Adding color, sparkle to a magical show

Behind-the-scenes volunteers devote countless hours to helping bring Wonka and crew to life

Rebecca Neipp

News Review Staff Writer

Adding color, sparkle to a magical showPictured: Cast and crew of Willy Wonka Junior (front, from left) Marla Cosner, Leisha Wetzel, (back)?Mallory Cosner, Sandie Dickey, Heather Arnts and?Tina French show some of the colorful costumes, sets and props that were hand crafted for the show. — Photo by Laura Austin

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Next week, the cast and crew of “Willy Wonka Junior” will transport their audience to a “world of pure imagination.” But if the many collaborators in Ridgecrest Musical Enrichment Society’s upcoming Rising Stars production have done their job, no one will be thinking about the behind-the-scenes work that went into breathing life into the show.

“As with all of our Rising Stars shows, the heart and soul of ‘Willy Wonka’ are the scores of talented kids who have poured their time and talents into our story,” said Director Marla Cosner. “But the backbone of this show is all the moms, dads, siblings, grandparents and other volunteers who have been working alongside these kids to pull together sets, props, costumes, makeup and all the other little details that go into a show.”

The children’s adaptation of Roald Dahl’s classic story is loosely based on the original film and includes many of the popular songs that have endured for nearly half a century.

When the mysterious Willy Wonka (portrayed by Jason Ertl) opens his chocolate factory to five lucky Golden Ticket winners (Justin Bal, Gabriel Honeywell, Joey Cannon, Tabitha Goodman and Rachel Wetzel), spectators get to share in the magical journey.

Bringing to life the inside of Wonka’s whimsical factory took a lot of color, creativity — and glitter.

“Like, hundreds of dollars worth of glitter,” joked Heather Arnts, who got involved when her daughter was cast. “I knew I wanted to help, but I had no idea how much work goes into a show like this.”

Arnts denies any particularly creative bent, but her meticulous attention to detail made her a go-to for some of the show’s intricate props and scenery.

“Basically, I was assigned a project. And I guess I did a good job because I kept getting assigned more things to do.”

“We love Heather!” Cosner interjected.

“I just like for things to look nice,” said Arnts. “And I like being able to see them on stage, look at them from all the angles and figure out what we can do to make it even better. You’re going to see a lot of vivid, sparkling color. I think it’s going to be really fun when we are all done!”

Sandy Dickie has been costuming the Rising Stars of RMES since their first show.

“I think costumes was just what they needed,” she said of finding her calling. “But it’s a really fun, creative job.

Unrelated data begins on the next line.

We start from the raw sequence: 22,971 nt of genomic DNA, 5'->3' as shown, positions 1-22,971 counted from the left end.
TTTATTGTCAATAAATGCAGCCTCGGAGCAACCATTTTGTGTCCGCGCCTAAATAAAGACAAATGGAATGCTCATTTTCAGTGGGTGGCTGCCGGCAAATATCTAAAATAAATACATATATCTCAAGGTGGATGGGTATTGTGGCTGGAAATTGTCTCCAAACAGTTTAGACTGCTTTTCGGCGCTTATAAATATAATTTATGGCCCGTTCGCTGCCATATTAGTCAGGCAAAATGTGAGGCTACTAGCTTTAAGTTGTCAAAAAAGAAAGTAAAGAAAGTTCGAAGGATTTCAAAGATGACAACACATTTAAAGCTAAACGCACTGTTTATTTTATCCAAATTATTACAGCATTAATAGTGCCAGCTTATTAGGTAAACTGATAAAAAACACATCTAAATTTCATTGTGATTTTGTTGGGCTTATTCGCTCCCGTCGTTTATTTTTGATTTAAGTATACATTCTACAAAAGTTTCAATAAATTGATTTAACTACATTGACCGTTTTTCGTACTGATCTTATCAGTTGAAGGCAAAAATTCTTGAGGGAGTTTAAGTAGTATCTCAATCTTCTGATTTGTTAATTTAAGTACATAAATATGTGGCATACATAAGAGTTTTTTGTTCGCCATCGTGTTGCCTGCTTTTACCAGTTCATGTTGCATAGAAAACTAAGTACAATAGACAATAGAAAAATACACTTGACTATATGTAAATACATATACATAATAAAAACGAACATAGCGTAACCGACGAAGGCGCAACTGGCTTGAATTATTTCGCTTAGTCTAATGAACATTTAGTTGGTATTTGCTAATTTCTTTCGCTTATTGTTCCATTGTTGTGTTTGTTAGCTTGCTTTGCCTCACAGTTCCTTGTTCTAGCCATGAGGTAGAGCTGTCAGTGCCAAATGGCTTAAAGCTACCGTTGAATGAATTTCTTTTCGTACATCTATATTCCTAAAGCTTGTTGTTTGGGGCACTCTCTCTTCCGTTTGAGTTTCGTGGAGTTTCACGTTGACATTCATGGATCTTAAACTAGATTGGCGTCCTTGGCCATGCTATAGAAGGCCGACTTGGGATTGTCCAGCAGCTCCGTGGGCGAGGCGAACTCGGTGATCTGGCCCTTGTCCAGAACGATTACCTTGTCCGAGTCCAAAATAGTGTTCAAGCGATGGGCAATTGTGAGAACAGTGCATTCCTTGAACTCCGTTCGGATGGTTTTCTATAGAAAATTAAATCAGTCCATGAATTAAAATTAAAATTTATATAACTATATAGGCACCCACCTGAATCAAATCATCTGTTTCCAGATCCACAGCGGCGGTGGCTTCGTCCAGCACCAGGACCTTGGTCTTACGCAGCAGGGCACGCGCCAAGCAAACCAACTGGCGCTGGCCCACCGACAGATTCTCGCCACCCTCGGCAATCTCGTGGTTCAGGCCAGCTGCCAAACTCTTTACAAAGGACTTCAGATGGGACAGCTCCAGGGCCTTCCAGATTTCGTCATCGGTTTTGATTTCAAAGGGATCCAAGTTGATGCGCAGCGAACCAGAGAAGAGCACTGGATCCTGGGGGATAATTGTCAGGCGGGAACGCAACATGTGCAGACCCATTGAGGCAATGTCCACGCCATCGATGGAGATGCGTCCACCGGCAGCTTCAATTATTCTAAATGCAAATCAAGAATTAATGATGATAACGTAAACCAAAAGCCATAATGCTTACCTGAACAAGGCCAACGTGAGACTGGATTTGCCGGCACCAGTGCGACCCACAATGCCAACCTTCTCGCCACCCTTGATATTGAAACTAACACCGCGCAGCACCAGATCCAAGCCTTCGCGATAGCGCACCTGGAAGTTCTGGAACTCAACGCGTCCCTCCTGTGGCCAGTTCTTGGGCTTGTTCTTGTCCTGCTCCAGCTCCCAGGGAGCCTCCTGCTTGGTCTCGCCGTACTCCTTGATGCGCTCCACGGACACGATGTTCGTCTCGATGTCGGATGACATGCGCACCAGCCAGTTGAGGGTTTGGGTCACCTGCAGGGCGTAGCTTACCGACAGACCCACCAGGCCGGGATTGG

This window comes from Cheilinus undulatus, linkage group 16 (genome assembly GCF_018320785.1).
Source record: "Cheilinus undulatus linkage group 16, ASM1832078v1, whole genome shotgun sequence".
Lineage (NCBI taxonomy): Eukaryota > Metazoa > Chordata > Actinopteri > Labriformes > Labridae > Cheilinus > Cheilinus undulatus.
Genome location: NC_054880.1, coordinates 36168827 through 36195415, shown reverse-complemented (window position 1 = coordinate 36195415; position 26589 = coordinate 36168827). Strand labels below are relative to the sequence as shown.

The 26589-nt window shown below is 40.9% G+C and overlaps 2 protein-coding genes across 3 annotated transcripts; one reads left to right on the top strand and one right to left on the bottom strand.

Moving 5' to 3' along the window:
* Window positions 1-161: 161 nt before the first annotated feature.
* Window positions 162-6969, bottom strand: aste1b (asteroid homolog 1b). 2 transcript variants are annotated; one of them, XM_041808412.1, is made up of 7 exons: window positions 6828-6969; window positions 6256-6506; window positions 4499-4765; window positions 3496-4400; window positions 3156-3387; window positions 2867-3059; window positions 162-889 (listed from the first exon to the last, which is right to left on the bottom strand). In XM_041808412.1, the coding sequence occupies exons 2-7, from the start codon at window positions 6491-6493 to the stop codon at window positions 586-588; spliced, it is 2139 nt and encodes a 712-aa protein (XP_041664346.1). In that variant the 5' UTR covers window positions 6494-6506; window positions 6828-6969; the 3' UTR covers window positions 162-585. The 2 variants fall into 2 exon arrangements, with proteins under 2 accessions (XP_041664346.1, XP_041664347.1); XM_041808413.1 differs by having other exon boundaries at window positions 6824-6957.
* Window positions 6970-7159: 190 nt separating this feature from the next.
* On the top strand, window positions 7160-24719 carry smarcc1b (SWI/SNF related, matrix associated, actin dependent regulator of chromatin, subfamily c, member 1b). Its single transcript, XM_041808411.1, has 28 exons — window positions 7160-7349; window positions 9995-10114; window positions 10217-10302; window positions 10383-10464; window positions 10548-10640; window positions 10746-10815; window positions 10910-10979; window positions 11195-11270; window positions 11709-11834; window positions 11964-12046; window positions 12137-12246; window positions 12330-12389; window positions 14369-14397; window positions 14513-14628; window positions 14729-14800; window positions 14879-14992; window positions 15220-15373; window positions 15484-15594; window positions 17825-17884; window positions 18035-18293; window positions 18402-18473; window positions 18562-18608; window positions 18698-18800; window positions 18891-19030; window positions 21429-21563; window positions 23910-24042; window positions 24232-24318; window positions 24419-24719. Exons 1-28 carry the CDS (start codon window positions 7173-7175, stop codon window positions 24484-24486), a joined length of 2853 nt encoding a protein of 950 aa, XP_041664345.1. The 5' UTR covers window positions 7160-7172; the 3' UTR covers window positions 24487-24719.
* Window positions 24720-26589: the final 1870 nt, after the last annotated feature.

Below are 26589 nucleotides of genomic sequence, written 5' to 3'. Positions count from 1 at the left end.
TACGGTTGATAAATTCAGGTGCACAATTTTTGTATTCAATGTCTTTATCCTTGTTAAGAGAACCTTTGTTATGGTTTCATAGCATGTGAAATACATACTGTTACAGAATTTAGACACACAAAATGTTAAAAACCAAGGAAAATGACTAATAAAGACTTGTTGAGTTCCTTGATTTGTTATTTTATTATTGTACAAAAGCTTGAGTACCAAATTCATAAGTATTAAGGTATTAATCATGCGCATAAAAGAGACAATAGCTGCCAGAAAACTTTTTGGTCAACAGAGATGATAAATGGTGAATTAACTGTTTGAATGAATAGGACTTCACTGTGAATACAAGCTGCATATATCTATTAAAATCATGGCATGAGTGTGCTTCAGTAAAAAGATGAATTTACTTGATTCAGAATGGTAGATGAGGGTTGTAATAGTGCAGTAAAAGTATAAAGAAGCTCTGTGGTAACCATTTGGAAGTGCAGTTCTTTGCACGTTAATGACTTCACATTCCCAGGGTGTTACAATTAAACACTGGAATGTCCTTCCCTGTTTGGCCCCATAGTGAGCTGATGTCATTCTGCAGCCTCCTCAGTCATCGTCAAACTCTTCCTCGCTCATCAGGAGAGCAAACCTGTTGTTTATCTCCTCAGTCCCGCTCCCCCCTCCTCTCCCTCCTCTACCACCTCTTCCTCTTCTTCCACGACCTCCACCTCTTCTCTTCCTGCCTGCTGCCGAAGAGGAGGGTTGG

“Especially for the children’s productions, I think it’s so important for them to feel comfortable and special on stage — that’s what really allows them to play with their part and get into character.”

While many of the leads and the ensembles will contribute to the explosion of color in the show, Dickie noted that the production team is also using distinct color palettes to shape the tone of each scene — popping neon for the candy kids, drab and earthy hues for the down-on-their-luck Bucket family and saturated tones for the Oompa Loompas.

“I was able to come up with a concept for a lot of the costumes, but for some I gave just a little bit of direction to parents and waited to see what they came up with,” she said. “My favorite ended up being the dress for Lilah Benckenorf, who play’s Mike Tevee’s mom. She has this stunning yellow-and- black graphic design that is just perfect for her character!”

Other parents went hunting through attics, thrift shops and boutiques to help outfit the cast, and a fleet of seamstresses and artisans contributed countless hours to help meet the other costuming needs.

“One parent could not do this — you definitely need a team!” said Dickie.

Tina French got involved with RMES because her daughter, Devyn, was seeking a performance venue.

“I started out small, and just did a little more with each show,” said French.

“But it’s so cool getting to see how the magic happens!” she added. “The directors have a vision for the show, and we all brainstorm about how we can do everything, but I think the best part is that the kids are involved in everything. They have ownership, and the adults are right there alongside helping.”

French said she loves the team mentality. “We just do what needs to be done, and people seem to be really great about jumping in and helping. I’m not creative, but I tell people, ‘Tell me exactly where to sprinkle the glitter, and I can do it!’

“It’s an amazing process to watch … and you know that everything you do on tech days is just going to enhance the magic of what the kids are doing on stage.”

“This is the largest cast we have ever had for a Rising Stars production,” said Cosner. “And we really have a great support team that has come together to fill in wherever they are needed.”

“Willy Wonka” opens Thursday, March 22, 6:30 p.m., at the Burroughs High School Parker Performing Arts Center. The show continues Friday, March 23, at 6:30 p.m. and Saturday, March 24, at 2:30 p.m.

Tickets are available at Red Rock Books.

Story First Published: 2018-03-16